Growing GarlicGarlic is an excellent spice to add to our indoor herb garden repertoire. To begin with, growing garlic has very little cost outside of our standard indoor herb growing setup – which may include a bit of growing lights if you don’t have direct sun for much of the day. To grow garlic, it is as simple as taking a garlic blub (the garlic seed as it were), removing the individual cloves and planting those. A word of caution however – grocery store garlic tends to be sprayed with chemicals to restrict the ability of the garlic to sprout, which is not what we want! It is recommended that you purchase bulbs from a specialist. If you can’t find one, then I would recommend starting with organic garlic.

There is one main thing to keep in mind when planting garlic. This is a sub soil growing plant – while it does have leaves above soil, the bulb grows beneath it. That means the most important thing to keep in mind here is drainage. You don’t want your garlic sitting in water, or it will simply rot. That is one of the reasons indoor growing is so well suited – it is easy to set up a pot with excellent draining for the garlic to grow in.

In terms of the pot that you will use for growing garlic, there are a couple simple guidelines to keep in mind. You want your little garlic cloves to be spaced about 3-4 inches apart when you plant them. The diameter of your pot will determine how many you can plant – however you do want your pot to be 10-12 inches deep. A good place to start may be a 12” diameter pot that is 12” deep. You would then plant your cloves – pointy side up – about 1.5” below the surface, and 3-4 inches apart from each other.

Most recommend planting garlic in October/November – this is really for those growing outside. You want to plant garlic before it gets too cold, but for about a month after planting, you want to keep the pots in a cool place – about 50 degrees F. Make sure you keep the cloves well watered during this time. At this point its simply a matter of watering regularly – again you don’t want the cloves sitting in water and thus rotting, but you don’t want the soil getting too dry either.

Follow these steps then approx 10 months later you should have full bulbs ready to harvest. A quick note on harvesting: It can be a little challenging to figure out when to harvest them. If you harvest the garlic bulbs too early, then they will be small. There are two ways you can figure this out – if you dig up a bulb and check the layers, if there are 3 layers on the outside then it is ready, if there are more then it is not. On digging up bulbs – don’t pull them out by the plant, instead use a shovel and fully dig them up. Another way to tell that they are ready is to wait for the leaves to start browning. If you planted in October/November, this will be around August/September the following year.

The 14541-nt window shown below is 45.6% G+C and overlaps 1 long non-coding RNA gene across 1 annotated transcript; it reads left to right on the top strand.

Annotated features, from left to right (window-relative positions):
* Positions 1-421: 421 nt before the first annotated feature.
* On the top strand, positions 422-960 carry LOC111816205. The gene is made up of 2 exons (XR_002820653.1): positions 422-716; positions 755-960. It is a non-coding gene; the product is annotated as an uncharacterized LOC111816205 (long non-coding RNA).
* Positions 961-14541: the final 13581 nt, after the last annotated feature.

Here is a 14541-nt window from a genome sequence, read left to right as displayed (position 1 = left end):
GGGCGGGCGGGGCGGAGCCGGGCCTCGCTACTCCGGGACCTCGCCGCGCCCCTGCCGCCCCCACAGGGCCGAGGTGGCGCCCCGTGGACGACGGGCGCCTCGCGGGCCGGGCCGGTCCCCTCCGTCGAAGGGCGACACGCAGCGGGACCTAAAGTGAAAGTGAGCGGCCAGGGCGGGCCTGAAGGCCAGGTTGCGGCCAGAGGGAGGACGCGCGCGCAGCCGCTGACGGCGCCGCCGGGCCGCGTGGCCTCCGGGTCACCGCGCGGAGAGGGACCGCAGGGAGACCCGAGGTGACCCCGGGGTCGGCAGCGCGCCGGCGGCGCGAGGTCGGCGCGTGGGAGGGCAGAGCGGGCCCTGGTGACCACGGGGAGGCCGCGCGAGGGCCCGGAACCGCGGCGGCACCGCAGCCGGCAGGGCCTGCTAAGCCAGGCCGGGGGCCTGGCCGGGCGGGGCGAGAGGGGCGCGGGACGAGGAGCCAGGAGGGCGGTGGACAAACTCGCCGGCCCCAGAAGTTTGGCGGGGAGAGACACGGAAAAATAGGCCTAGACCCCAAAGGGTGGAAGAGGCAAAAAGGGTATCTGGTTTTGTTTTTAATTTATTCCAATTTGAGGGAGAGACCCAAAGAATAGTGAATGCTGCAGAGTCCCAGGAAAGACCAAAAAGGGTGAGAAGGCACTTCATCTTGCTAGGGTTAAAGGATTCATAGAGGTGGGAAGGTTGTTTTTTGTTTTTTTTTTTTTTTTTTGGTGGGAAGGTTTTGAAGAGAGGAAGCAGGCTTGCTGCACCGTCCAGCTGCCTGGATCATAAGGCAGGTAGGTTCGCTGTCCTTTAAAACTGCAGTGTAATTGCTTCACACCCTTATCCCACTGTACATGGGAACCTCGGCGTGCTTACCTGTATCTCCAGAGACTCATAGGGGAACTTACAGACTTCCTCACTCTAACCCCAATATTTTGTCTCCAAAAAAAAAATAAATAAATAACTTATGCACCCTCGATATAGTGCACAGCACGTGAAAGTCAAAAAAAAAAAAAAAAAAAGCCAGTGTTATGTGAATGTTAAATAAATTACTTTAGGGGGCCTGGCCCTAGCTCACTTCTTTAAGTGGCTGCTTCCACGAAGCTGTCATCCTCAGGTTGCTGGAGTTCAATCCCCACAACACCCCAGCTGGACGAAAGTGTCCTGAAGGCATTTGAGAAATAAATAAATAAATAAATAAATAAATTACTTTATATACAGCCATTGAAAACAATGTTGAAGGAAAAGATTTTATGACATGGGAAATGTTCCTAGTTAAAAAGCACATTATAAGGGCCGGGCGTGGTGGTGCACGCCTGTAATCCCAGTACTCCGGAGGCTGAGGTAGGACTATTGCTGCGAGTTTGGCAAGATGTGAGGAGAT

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Growing Basil in your Indoor Herb Garden

One of the reasons I started an indoor herb garden was because I absolutely love fresh basil. So I wanted to figure out everything there is to know about growing basil! The reason for hte indoor aspect is because I live in an apartment, and have no growing space. You might think that this would be a deterrent, but I also really like efficiency – and there is nothing

Basil Plant


more efficient than finding a way to grow fresh food in a very small space.

You might think that growing basil is challenging – but it is surprisingly simple. My biggest mistakes come from the following three areas – not giving it enough water or giving it too much water, not giving it enough sun, and trimming too much when its time to harvest. That last part is really just a weakness of mine…especially when it comes to pesto, I tend to take too much basil – I just can’t resist!

Alright, growing basil in a pot is probably the simplest way to do things. You want to keep a few things in mind though – get a larger pot than you think is necessary, as it responds very negatively to being repotted. I suggest a 12×12 pot for 1 basil plant – these things grow big, and fast! You want your basil plant to be of significant size so you can harvest regularly enough basil for your cooking. Your choice of pot will be influenced of course by the space you have available – just keep in mind that standard size for one plant.